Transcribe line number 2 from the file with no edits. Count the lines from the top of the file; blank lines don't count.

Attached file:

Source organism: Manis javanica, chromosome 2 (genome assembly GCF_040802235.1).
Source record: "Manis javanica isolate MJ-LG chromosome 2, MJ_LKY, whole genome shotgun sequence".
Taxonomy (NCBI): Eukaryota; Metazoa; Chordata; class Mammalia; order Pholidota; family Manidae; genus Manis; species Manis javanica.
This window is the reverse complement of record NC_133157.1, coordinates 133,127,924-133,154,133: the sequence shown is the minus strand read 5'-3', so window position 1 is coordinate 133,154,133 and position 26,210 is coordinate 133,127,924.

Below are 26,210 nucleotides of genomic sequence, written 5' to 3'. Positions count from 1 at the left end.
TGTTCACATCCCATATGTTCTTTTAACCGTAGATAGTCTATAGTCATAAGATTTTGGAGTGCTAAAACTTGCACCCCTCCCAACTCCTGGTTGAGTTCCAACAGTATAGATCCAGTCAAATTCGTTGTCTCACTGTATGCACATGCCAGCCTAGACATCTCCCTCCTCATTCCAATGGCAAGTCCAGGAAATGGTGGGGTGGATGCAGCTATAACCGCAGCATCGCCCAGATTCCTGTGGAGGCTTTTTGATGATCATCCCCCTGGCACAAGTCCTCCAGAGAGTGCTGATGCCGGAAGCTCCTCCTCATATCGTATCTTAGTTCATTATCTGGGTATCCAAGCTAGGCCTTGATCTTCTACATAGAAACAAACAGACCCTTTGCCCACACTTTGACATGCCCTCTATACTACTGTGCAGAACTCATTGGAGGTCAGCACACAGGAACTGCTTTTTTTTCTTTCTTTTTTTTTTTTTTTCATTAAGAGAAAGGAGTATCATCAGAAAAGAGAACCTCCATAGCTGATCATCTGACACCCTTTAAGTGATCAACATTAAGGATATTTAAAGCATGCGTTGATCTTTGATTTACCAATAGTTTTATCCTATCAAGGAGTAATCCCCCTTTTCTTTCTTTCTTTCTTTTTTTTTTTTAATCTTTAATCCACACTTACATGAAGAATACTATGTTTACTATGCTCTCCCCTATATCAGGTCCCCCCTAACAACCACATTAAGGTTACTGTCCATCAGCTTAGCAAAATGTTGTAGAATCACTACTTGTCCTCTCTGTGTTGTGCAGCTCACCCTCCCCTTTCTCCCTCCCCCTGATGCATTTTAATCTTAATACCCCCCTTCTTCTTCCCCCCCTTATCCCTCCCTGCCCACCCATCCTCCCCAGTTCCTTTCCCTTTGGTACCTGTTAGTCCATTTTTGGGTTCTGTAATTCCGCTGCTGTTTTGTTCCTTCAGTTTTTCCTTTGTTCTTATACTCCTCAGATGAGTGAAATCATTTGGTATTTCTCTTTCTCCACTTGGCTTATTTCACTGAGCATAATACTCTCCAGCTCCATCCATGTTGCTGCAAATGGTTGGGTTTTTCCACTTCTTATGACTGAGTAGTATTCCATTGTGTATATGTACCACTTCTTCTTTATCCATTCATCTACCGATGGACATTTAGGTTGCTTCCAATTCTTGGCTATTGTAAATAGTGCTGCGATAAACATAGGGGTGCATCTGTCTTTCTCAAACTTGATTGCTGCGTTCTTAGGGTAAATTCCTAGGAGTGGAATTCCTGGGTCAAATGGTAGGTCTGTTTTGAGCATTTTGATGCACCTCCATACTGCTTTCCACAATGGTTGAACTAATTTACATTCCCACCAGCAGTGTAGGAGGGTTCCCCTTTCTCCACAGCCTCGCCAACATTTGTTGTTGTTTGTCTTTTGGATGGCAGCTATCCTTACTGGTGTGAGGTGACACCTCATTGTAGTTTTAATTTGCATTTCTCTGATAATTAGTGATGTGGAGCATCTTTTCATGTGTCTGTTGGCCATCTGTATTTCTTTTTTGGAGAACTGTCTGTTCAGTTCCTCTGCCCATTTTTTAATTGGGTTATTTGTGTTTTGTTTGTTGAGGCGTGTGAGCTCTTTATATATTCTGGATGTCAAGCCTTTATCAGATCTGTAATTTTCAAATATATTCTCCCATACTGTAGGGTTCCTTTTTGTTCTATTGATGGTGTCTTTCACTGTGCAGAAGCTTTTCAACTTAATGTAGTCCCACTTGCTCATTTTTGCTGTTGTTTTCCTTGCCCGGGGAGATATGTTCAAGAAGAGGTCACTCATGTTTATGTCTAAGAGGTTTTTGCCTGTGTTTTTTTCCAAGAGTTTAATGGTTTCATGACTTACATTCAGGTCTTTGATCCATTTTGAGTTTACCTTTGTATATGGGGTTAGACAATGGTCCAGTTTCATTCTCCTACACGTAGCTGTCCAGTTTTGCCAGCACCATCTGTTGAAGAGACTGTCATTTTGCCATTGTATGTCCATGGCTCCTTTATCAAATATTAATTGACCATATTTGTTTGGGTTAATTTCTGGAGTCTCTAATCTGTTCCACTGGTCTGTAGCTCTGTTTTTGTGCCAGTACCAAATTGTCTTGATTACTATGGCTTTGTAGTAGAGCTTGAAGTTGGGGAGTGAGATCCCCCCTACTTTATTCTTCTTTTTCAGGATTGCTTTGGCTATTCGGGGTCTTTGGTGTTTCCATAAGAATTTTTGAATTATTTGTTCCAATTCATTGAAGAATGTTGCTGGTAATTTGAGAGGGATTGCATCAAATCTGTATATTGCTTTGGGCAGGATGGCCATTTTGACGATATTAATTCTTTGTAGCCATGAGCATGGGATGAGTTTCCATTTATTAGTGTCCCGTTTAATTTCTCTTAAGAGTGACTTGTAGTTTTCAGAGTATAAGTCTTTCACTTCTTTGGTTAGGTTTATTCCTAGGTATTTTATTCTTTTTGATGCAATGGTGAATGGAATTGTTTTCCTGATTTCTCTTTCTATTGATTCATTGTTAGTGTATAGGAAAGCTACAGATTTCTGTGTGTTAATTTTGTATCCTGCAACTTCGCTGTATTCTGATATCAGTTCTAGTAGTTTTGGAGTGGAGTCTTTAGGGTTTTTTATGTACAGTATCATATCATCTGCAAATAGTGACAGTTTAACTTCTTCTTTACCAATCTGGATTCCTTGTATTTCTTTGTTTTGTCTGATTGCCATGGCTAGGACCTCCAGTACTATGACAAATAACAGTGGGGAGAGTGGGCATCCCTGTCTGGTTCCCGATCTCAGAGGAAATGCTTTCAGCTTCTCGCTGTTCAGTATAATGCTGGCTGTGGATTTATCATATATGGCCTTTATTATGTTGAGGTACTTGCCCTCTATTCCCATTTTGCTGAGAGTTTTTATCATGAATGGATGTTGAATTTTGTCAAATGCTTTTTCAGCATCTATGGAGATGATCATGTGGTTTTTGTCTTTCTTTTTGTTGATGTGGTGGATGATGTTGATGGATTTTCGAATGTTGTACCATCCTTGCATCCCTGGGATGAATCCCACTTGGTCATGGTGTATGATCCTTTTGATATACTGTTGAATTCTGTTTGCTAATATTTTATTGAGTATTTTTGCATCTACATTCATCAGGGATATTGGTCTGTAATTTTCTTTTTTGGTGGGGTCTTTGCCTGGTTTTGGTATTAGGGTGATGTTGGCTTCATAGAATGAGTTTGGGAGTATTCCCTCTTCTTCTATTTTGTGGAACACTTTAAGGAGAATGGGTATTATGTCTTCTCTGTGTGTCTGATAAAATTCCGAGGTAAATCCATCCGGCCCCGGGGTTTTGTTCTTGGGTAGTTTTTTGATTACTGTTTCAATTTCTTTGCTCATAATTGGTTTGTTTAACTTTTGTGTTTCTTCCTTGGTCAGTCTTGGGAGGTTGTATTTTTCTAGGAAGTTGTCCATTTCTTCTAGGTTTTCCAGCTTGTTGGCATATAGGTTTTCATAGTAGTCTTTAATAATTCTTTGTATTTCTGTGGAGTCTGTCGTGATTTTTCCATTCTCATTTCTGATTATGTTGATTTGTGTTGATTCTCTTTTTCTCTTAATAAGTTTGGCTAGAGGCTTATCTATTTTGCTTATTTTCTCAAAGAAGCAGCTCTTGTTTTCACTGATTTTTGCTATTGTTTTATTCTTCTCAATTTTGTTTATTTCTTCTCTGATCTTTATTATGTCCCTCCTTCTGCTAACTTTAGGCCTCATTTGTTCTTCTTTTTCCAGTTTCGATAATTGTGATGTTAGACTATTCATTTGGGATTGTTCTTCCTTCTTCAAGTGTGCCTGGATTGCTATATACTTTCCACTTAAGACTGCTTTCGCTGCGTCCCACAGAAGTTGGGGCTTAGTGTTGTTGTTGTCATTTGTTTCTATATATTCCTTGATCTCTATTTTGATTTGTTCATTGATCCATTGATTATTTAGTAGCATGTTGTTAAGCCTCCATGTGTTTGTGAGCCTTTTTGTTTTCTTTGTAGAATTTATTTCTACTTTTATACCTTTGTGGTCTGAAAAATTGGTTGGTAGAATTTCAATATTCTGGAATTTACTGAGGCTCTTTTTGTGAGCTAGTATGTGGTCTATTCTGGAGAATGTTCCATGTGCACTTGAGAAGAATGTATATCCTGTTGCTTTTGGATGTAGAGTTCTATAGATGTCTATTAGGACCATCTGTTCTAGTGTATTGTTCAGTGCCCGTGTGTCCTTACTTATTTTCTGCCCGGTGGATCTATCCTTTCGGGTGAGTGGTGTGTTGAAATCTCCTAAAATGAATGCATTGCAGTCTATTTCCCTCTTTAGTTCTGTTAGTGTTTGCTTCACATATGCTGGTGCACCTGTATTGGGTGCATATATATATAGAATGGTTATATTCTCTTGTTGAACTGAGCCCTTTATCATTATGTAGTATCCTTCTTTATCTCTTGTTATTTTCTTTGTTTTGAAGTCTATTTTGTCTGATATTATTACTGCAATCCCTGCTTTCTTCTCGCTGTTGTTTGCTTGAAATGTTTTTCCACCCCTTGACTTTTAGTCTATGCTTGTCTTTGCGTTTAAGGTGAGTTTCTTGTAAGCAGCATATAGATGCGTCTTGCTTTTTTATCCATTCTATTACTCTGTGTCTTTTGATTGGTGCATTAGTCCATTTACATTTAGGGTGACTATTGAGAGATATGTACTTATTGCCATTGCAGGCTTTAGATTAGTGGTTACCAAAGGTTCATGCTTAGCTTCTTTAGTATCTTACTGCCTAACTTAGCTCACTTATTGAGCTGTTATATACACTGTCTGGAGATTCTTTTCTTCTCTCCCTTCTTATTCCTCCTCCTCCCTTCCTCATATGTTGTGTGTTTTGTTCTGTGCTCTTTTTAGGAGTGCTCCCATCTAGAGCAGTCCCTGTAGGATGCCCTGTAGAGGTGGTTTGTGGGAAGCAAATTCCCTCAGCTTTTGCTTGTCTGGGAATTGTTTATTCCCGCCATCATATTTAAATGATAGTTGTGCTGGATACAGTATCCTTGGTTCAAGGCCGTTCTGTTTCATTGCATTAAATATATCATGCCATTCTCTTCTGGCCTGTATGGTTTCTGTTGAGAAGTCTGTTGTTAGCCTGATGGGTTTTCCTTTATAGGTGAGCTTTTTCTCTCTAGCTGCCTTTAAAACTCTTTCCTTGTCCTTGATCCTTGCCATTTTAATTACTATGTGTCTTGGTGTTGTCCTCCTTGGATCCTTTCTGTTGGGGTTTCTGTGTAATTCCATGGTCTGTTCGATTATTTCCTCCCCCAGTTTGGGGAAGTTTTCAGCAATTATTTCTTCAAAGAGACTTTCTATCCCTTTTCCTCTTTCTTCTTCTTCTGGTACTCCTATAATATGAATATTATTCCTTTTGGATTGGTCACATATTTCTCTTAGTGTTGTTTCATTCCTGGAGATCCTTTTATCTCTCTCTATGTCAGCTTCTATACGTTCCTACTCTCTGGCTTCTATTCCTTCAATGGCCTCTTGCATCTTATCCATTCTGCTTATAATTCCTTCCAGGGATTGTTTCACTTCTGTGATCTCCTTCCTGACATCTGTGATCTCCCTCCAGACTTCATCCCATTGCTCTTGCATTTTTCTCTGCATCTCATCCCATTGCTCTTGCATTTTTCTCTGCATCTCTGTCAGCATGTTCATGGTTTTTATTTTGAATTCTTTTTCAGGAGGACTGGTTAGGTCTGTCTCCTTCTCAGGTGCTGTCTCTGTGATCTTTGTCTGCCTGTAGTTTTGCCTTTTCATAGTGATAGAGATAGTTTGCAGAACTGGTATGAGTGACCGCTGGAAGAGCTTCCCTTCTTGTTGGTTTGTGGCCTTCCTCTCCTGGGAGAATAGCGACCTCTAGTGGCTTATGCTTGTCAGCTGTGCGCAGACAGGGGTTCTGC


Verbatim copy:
Source record: "Manis javanica isolate MJ-LG chromosome 2, MJ_LKY, whole genome shotgun sequence".